The purpose of this glossary is to provide clear and understandable explanations of some of the terms that we use on this site, and in dealing with customers.  Many of the more technical definitions are included in the policy wordings for each policy.  This section is designed to give more general definitions.  Please contact us if there are other terms that need explanation – but check the FAQs first! – or if you think that there are other terms that we could add here.

Accidental Damage (home insurance)

Physical damage caused suddenly by an outside force which is not expected and not deliberate. This means an unintentional, one-off incident that damages your property or its contents. So, general wear and tear or damage that occurs gradually is NOT accidental damage. For example, if you accidentally drop your laptop, this is accidental damage. But, if your laptop stops working because of a mechanical fault or due to its age, this is not accidental damage.


Any claim that you make under your insurance policy, whether for loss, theft, damage, cancellation, or any other event that is insured under the terms of your insurance policy.


The first amount of each claim you have to pay. For example, if you have buildings insurance, and your home suffers storm damage to your roof that will cost £1,000 to repair, but your policy has an excess of £100, you’ll be asked to pay the excess of £100 but be able to claim for £900 (the cost minus the excess).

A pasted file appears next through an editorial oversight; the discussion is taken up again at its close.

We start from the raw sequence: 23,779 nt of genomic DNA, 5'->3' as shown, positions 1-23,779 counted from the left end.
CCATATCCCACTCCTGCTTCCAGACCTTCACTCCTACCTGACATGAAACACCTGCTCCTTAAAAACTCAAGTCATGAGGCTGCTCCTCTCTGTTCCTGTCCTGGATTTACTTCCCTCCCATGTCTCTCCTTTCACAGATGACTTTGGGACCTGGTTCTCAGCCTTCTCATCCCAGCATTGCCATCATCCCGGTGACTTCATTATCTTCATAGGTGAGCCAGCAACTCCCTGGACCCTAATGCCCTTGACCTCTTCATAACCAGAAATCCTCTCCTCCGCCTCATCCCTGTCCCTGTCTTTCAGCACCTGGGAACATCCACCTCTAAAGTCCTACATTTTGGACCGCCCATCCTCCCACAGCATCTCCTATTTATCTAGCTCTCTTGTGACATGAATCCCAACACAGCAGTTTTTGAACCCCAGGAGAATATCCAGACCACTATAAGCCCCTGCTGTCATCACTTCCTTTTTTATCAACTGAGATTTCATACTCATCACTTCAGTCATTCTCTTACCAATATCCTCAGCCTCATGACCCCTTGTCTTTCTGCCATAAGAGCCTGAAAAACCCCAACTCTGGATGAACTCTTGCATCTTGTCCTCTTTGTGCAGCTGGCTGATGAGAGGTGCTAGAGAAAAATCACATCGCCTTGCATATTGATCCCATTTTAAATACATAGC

Your spouse or partner, any children (including adopted and foster children).  Depending on the particular policy, this definition may include grandparents, grandchildren or any other relatives all of whom normally live with you.

Insurance Policy/Policy

This is the agreement between you and the insurer that provides cover against an insured event happening.  It is made up of two parts – the general standard wording, and then the Schedule of Cover, which is a document that is specific to you, and lists your details, the period of cover, the level of cover and the major limits.

Schedule of Cover

The Schedule of Cover is one part of your Insurance Policy, and lists your details, the period of cover, the level of cover and the major limits.


England, Wales, Scotland, Northern Ireland, the Channel Islands and the Isle of Man

UK Resident

There are various tests of residency, depending on the wording of each policy, but in general your main residence must be in the UK, you need to have spent 6 of the last 12 months in the UK, and you may have to be registered with a medical practitioner in the area in which you live.


There are also several sites that will give additional explanations of terms that the insurance industry uses.  We recommend that you also try the following helpful websites:

A useful starter from the British Insurance Brokers’ Association -

An extremely comprehensive list of insurance terms from the Lloyds’ insurance market -

Terence Higgins Trust